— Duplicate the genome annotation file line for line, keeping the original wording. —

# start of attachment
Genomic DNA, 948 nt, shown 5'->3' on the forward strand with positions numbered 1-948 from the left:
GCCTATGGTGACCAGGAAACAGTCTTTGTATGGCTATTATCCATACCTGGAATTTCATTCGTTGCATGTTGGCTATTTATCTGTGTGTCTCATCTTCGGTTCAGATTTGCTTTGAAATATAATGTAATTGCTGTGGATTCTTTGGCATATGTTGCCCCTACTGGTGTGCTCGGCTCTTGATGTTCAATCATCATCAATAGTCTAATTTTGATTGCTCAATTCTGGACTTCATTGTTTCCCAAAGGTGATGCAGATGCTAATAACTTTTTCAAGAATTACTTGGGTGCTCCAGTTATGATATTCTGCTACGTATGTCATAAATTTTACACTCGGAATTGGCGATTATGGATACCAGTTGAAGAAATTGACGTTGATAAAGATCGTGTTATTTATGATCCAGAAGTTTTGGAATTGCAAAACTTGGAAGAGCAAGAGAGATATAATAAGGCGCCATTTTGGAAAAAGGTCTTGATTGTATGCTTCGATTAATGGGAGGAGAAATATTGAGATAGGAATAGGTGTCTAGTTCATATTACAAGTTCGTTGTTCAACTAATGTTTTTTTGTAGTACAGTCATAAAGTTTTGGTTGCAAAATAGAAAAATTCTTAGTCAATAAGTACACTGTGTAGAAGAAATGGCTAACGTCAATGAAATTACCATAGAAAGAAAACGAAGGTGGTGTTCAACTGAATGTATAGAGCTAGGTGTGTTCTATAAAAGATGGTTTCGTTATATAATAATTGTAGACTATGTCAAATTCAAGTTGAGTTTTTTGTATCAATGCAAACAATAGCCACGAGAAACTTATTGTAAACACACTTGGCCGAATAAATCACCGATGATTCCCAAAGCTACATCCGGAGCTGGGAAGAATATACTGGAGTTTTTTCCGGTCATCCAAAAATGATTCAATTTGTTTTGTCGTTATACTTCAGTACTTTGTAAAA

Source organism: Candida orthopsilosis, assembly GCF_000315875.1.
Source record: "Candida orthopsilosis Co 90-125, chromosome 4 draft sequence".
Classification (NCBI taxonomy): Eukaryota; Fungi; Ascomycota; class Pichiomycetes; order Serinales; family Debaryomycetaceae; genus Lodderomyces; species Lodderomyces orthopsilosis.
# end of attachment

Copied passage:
Genomic DNA, 948 nt, shown 5'->3' on the forward strand with positions numbered 1-948 from the left:
GCCTATGGTGACCAGGAAACAGTCTTTGTATGGCTATTATCCATACCTGGAATTTCATTCGTTGCATGTTGGCTATTTATCTGTGTGTCTCATCTTCGGTTCAGATTTGCTTTGAAATATAATGTAATTGCTGTGGATTCTTTGGCATATGTTGCCCCTACTGGTGTGCTCGGCTCTTGATGTTCAATCATCATCAATAGTCTAATTTTGATTGCTCAATTCTGGACTTCATTGTTTCCCAAAGGTGATGCAGATGCTAATAACTTTTTCAAGAATTACTTGGGTGCTCCAGTTATGATATTCTGCTACGTATGTCATAAATTTTACACTCGGAATTGGCGATTATGGATACCAGTTGAAGAAATTGACGTTGATAAAGATCGTGTTATTTATGATCCAGAAGTTTTGGAATTGCAAAACTTGGAAGAGCAAGAGAGATATAATAAGGCGCCATTTTGGAAAAAGGTCTTGATTGTATGCTTCGATTAATGGGAGGAGAAATATTGAGATAGGAATAGGTGTCTAGTTCATATTACAAGTTCGTTGTTCAACTAATGTTTTTTTGTAGTACAGTCATAAAGTTTTGGTTGCAAAATAGAAAAATTCTTAGTCAATAAGTACACTGTGTAGAAGAAATGGCTAACGTCAATGAAATTACCATAGAAAGAAAACGAAGGTGGTGTTCAACTGAATGTATAGAGCTAGGTGTGTTCTATAAAAGATGGTTTCGTTATATAATAATTGTAGACTATGTCAAATTCAAGTTGAGTTTTTTGTATCAATGCAAACAATAGCCACGAGAAACTTATTGTAAACACACTTGGCCGAATAAATCACCGATGATTCCCAAAGCTACATCCGGAGCTGGGAAGAATATACTGGAGTTTTTTCCGGTCATCCAAAAATGATTCAATTTGTTTTGTCGTTATACTTCAGTACTTTGTAAAA

Source organism: Candida orthopsilosis, assembly GCF_000315875.1.
Source record: "Candida orthopsilosis Co 90-125, chromosome 4 draft sequence".
Classification (NCBI taxonomy): Eukaryota; Fungi; Ascomycota; class Pichiomycetes; order Serinales; family Debaryomycetaceae; genus Lodderomyces; species Lodderomyces orthopsilosis.